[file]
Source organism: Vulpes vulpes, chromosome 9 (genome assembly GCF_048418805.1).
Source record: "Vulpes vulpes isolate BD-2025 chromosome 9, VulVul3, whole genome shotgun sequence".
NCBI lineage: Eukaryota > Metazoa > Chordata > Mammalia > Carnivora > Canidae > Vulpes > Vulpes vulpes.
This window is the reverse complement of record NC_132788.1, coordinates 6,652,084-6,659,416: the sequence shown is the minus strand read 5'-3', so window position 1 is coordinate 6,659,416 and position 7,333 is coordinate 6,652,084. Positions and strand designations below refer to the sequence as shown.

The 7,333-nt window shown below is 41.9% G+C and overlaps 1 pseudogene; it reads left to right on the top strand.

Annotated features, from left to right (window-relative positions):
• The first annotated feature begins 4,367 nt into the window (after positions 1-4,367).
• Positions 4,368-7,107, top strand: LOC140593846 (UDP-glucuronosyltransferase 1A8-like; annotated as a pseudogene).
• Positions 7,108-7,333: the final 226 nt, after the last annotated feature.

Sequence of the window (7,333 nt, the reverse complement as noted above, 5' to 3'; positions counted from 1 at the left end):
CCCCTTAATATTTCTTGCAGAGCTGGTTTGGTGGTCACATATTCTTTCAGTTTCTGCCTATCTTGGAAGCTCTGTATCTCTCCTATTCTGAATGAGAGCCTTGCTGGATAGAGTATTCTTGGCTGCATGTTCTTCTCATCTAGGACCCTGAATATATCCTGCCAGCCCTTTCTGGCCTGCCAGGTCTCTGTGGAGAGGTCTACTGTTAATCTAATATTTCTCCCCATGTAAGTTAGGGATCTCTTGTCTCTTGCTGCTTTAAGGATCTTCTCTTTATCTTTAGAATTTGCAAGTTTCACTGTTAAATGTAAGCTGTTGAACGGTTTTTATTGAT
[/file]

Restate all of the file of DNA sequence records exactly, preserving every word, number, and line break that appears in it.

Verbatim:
Source organism: Vulpes vulpes, chromosome 9 (genome assembly GCF_048418805.1).
Source record: "Vulpes vulpes isolate BD-2025 chromosome 9, VulVul3, whole genome shotgun sequence".
NCBI lineage: Eukaryota > Metazoa > Chordata > Mammalia > Carnivora > Canidae > Vulpes > Vulpes vulpes.
This window is the reverse complement of record NC_132788.1, coordinates 6,652,084-6,659,416: the sequence shown is the minus strand read 5'-3', so window position 1 is coordinate 6,659,416 and position 7,333 is coordinate 6,652,084. Positions and strand designations below refer to the sequence as shown.

The 7,333-nt window shown below is 41.9% G+C and overlaps 1 pseudogene; it reads left to right on the top strand.

Annotated features, from left to right (window-relative positions):
• The first annotated feature begins 4,367 nt into the window (after positions 1-4,367).
• Positions 4,368-7,107, top strand: LOC140593846 (UDP-glucuronosyltransferase 1A8-like; annotated as a pseudogene).
• Positions 7,108-7,333: the final 226 nt, after the last annotated feature.

Sequence of the window (7,333 nt, the reverse complement as noted above, 5' to 3'; positions counted from 1 at the left end):
CCCCTTAATATTTCTTGCAGAGCTGGTTTGGTGGTCACATATTCTTTCAGTTTCTGCCTATCTTGGAAGCTCTGTATCTCTCCTATTCTGAATGAGAGCCTTGCTGGATAGAGTATTCTTGGCTGCATGTTCTTCTCATCTAGGACCCTGAATATATCCTGCCAGCCCTTTCTGGCCTGCCAGGTCTCTGTGGAGAGGTCTACTGTTAATCTAATATTTCTCCCCATGTAAGTTAGGGATCTCTTGTCTCTTGCTGCTTTAAGGATCTTCTCTTTATCTTTAGAATTTGCAAGTTTCACTGTTAAATGTAAGCTGTTGAACGGTTTTTATTGAT